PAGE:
In today’s ever-evolving banking industry, a 150-year anniversary is no small feat. Launched in 1863 as The First National Bank of Chicago “First Chicago” (when Abraham Lincoln signed its banking charter) to its evolution today as JPMorgan Chase, one of the oldest and largest banks in Chicago, its commitment to remaining a local bank with a singular focus on providing outstanding customer service is what has allowed it to not only survive, but thrive in the Windy City.
First Chicago established a legacy of giving back to the community that has endured through heritage bank name changes to today’s dynamic JPMorgan Chase. “If anything, our mergers have made us stronger,” says Civic Affairs Director and Senior Vice President Francia Harrington. “Our culture is our foundation, where a sense of integrity, accountability and transparency builds loyalty.”
And while the Chase name had its original roots in New York, it has become synonymous with investment in housing, jobs and schools for Chicago. For Managing Director and Regional Head for Government, Not-for-Profit and Healthcare clients, Elizabeth Hartigan Connelly, maintaining that dedication to community and impactful public-private partnerships is a rich tradition stretching from Retired Chairman Richard L. Thomas all the way to current Chairman and CEO Jamie Dimon. “After coming to Chicago and learning about the civic culture, Jamie often remarks that collaboration in Chicago is admirable and unique,” explains Ms. Connelly. “Public-private partnerships work better here than in any other city in the country. People working together have helped the city navigate challenges, create growth opportunities, and keep us all moving toward a bright future.”
Supporting the communities in which bank employees live and do business has been at the core of Chase and its predecessors. Some of the milestones recognized as part of the 150th Anniversary Celebrations include establishing the Women’s Banking Department in 1882 to serve women in the male-dominated world of finance. Back in the 1800’s, the bank provided financing for the new Art Institute building at Michigan Avenue and Van Buren and in 2005, was the Founding Corporate Sponsor of the Modern Wing at the Art Institute of Chicago. Chase felt so strongly about including the Chicago community as part of its 150th anniversary celebration that it’s sponsoring the Art Institute’s Impressionism, Fashion and Modernity exhibit and the Goodman Theater’s production of The Jungle Book.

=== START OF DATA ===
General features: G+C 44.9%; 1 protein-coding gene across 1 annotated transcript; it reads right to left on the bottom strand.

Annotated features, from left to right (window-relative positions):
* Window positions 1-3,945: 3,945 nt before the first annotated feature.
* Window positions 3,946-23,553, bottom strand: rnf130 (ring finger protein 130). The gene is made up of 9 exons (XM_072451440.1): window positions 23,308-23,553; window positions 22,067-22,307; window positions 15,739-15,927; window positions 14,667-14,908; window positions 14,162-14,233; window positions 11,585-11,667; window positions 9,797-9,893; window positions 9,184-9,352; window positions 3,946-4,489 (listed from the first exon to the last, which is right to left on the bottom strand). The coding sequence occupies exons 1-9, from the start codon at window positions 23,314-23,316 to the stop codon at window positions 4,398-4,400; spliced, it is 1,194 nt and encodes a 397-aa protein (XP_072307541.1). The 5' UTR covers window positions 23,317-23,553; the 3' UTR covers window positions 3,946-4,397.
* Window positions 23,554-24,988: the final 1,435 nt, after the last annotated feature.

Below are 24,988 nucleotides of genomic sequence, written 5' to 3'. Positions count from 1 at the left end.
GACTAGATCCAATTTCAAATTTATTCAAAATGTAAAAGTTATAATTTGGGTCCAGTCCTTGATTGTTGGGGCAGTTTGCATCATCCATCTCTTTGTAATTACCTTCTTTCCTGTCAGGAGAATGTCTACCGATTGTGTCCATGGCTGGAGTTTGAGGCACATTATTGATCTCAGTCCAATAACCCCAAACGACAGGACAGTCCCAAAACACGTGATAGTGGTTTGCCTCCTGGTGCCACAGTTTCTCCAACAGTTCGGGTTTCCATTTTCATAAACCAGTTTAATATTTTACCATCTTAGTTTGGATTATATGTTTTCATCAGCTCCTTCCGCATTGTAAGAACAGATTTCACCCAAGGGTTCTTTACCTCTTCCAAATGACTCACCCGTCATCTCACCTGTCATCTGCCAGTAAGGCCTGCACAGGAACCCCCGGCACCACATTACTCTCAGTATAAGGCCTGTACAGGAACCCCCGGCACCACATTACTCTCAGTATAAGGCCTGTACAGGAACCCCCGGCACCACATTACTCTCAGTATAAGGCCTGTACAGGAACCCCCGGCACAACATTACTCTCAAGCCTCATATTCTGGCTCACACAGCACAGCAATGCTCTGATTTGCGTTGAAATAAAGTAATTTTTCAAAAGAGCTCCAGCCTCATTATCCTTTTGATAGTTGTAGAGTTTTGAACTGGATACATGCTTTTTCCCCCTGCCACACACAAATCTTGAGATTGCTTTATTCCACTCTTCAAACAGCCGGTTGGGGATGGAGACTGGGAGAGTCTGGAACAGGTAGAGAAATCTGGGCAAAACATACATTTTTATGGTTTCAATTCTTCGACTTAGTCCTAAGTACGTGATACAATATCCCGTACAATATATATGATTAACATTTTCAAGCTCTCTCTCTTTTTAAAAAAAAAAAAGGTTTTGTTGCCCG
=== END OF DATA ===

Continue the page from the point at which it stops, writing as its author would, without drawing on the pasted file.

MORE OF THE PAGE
Civic leadership is a long-standing value within the company’s culture that can be attributed to a long history of influential and inspiring mentors. “Our alumni who began their careers at First Chicago often remark that they learned the importance of community, service and leadership through impressive role models serving in key civic roles,” shares Ms. Harrington. “Still today within our culture, our colleagues are willing to make the commitment and find the time to support their communities through volunteerism and leadership.”
Putting community first and staying local is just one of the ways the bank continues to stand strong through decades of change and challenge. Even though it’s a global institution, neighborhood branches are a major component of its success, as Chase keeps the bank connected to its customers. In 2013, Chase earned a No. 1 ranking for customer service in Illinois and Wisconsin from J.D. Power and Associates.
“When you walk into your neighborhood branch your favorite teller will greet you warmly and serve you professionally,” observes Ms. Harrington. “We’re first and foremost a local bank, and our customers are at the core of everything we do.”
Ms. Harrington and Ms. Connelly, who’ve been with Chase for over 50 combined years, remain dedicated to paying it forward and acting as role models and mentors to those who come up through the ranks behind them. They believe that instilling in others what they learned is just one of the many reasons Chase has a long future ahead of it.
“Building relationships with clients and continuing to invest in technology – because that’s what our customers want – is why we’re still here 150 years later and why we’ll be here another 150 years,” shares Ms. Connelly. “It’s about being excellent yesterday and excelling tomorrow.”